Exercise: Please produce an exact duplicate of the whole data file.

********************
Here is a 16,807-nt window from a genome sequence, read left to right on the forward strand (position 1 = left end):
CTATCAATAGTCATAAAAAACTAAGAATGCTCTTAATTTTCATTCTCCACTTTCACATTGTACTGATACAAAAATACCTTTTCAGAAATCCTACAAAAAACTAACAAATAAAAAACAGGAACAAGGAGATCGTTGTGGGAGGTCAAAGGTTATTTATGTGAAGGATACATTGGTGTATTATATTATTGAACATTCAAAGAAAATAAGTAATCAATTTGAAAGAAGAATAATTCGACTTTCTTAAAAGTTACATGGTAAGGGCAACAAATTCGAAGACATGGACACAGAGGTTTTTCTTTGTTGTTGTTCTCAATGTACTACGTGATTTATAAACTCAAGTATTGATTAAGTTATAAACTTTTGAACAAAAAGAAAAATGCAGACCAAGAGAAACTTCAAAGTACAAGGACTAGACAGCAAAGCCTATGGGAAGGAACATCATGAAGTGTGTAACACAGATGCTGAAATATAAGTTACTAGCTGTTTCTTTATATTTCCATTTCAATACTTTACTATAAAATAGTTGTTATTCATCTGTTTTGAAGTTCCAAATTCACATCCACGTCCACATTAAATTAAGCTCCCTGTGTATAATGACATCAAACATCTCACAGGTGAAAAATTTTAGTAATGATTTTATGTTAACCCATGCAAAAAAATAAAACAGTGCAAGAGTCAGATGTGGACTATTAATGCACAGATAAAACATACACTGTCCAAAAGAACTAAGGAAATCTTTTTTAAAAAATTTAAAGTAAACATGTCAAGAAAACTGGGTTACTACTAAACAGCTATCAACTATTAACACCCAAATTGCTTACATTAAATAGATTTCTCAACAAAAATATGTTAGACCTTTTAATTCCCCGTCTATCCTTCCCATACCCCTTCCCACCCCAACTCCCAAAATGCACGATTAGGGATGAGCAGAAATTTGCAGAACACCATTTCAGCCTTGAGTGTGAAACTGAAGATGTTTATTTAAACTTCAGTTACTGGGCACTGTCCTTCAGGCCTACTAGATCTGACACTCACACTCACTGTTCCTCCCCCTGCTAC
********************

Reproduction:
Here is a 16,807-nt window from a genome sequence, read left to right on the forward strand (position 1 = left end):
CTATCAATAGTCATAAAAAACTAAGAATGCTCTTAATTTTCATTCTCCACTTTCACATTGTACTGATACAAAAATACCTTTTCAGAAATCCTACAAAAAACTAACAAATAAAAAACAGGAACAAGGAGATCGTTGTGGGAGGTCAAAGGTTATTTATGTGAAGGATACATTGGTGTATTATATTATTGAACATTCAAAGAAAATAAGTAATCAATTTGAAAGAAGAATAATTCGACTTTCTTAAAAGTTACATGGTAAGGGCAACAAATTCGAAGACATGGACACAGAGGTTTTTCTTTGTTGTTGTTCTCAATGTACTACGTGATTTATAAACTCAAGTATTGATTAAGTTATAAACTTTTGAACAAAAAGAAAAATGCAGACCAAGAGAAACTTCAAAGTACAAGGACTAGACAGCAAAGCCTATGGGAAGGAACATCATGAAGTGTGTAACACAGATGCTGAAATATAAGTTACTAGCTGTTTCTTTATATTTCCATTTCAATACTTTACTATAAAATAGTTGTTATTCATCTGTTTTGAAGTTCCAAATTCACATCCACGTCCACATTAAATTAAGCTCCCTGTGTATAATGACATCAAACATCTCACAGGTGAAAAATTTTAGTAATGATTTTATGTTAACCCATGCAAAAAAATAAAACAGTGCAAGAGTCAGATGTGGACTATTAATGCACAGATAAAACATACACTGTCCAAAAGAACTAAGGAAATCTTTTTTAAAAAATTTAAAGTAAACATGTCAAGAAAACTGGGTTACTACTAAACAGCTATCAACTATTAACACCCAAATTGCTTACATTAAATAGATTTCTCAACAAAAATATGTTAGACCTTTTAATTCCCCGTCTATCCTTCCCATACCCCTTCCCACCCCAACTCCCAAAATGCACGATTAGGGATGAGCAGAAATTTGCAGAACACCATTTCAGCCTTGAGTGTGAAACTGAAGATGTTTATTTAAACTTCAGTTACTGGGCACTGTCCTTCAGGCCTACTAGATCTGACACTCACACTCACTGTTCCTCCCCCTGCTAC